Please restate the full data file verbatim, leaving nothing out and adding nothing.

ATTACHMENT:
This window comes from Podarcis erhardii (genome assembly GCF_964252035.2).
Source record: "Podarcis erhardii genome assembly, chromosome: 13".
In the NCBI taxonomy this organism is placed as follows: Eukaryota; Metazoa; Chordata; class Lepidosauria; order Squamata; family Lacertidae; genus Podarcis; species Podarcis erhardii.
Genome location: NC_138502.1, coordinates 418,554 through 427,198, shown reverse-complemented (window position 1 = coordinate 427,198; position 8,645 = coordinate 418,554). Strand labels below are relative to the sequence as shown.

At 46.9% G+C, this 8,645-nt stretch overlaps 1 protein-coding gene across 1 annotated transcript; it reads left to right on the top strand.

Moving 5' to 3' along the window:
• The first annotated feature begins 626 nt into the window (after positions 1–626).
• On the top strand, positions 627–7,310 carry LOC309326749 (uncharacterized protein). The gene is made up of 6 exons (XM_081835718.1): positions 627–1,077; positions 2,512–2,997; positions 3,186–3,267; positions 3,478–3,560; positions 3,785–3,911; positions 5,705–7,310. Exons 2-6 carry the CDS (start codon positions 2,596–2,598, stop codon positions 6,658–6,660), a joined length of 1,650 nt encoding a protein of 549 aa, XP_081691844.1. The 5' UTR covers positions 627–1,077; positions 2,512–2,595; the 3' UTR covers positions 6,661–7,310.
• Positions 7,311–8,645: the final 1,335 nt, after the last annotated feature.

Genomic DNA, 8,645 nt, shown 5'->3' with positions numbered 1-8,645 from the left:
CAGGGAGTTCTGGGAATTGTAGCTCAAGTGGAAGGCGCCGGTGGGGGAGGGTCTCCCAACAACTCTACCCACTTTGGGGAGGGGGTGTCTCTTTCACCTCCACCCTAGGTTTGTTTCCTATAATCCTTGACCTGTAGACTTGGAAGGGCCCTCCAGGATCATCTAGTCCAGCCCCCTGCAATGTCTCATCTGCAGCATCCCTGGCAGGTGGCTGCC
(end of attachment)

This window comes from Podarcis erhardii (genome assembly GCF_964252035.2).
Source record: "Podarcis erhardii genome assembly, chromosome: 13".
In the NCBI taxonomy this organism is placed as follows: Eukaryota; Metazoa; Chordata; class Lepidosauria; order Squamata; family Lacertidae; genus Podarcis; species Podarcis erhardii.
Genome location: NC_138502.1, coordinates 418,554 through 427,198, shown reverse-complemented (window position 1 = coordinate 427,198; position 8,645 = coordinate 418,554). Strand labels below are relative to the sequence as shown.

At 46.9% G+C, this 8,645-nt stretch overlaps 1 protein-coding gene across 1 annotated transcript; it reads left to right on the top strand.

Moving 5' to 3' along the window:
• The first annotated feature begins 626 nt into the window (after positions 1–626).
• On the top strand, positions 627–7,310 carry LOC309326749 (uncharacterized protein). The gene is made up of 6 exons (XM_081835718.1): positions 627–1,077; positions 2,512–2,997; positions 3,186–3,267; positions 3,478–3,560; positions 3,785–3,911; positions 5,705–7,310. Exons 2-6 carry the CDS (start codon positions 2,596–2,598, stop codon positions 6,658–6,660), a joined length of 1,650 nt encoding a protein of 549 aa, XP_081691844.1. The 5' UTR covers positions 627–1,077; positions 2,512–2,595; the 3' UTR covers positions 6,661–7,310.
• Positions 7,311–8,645: the final 1,335 nt, after the last annotated feature.

Genomic DNA, 8,645 nt, shown 5'->3' with positions numbered 1-8,645 from the left:
CAGGGAGTTCTGGGAATTGTAGCTCAAGTGGAAGGCGCCGGTGGGGGAGGGTCTCCCAACAACTCTACCCACTTTGGGGAGGGGGTGTCTCTTTCACCTCCACCCTAGGTTTGTTTCCTATAATCCTTGACCTGTAGACTTGGAAGGGCCCTCCAGGATCATCTAGTCCAGCCCCCTGCAATGTCTCATCTGCAGCATCCCTGGCAGGTGGCTGCC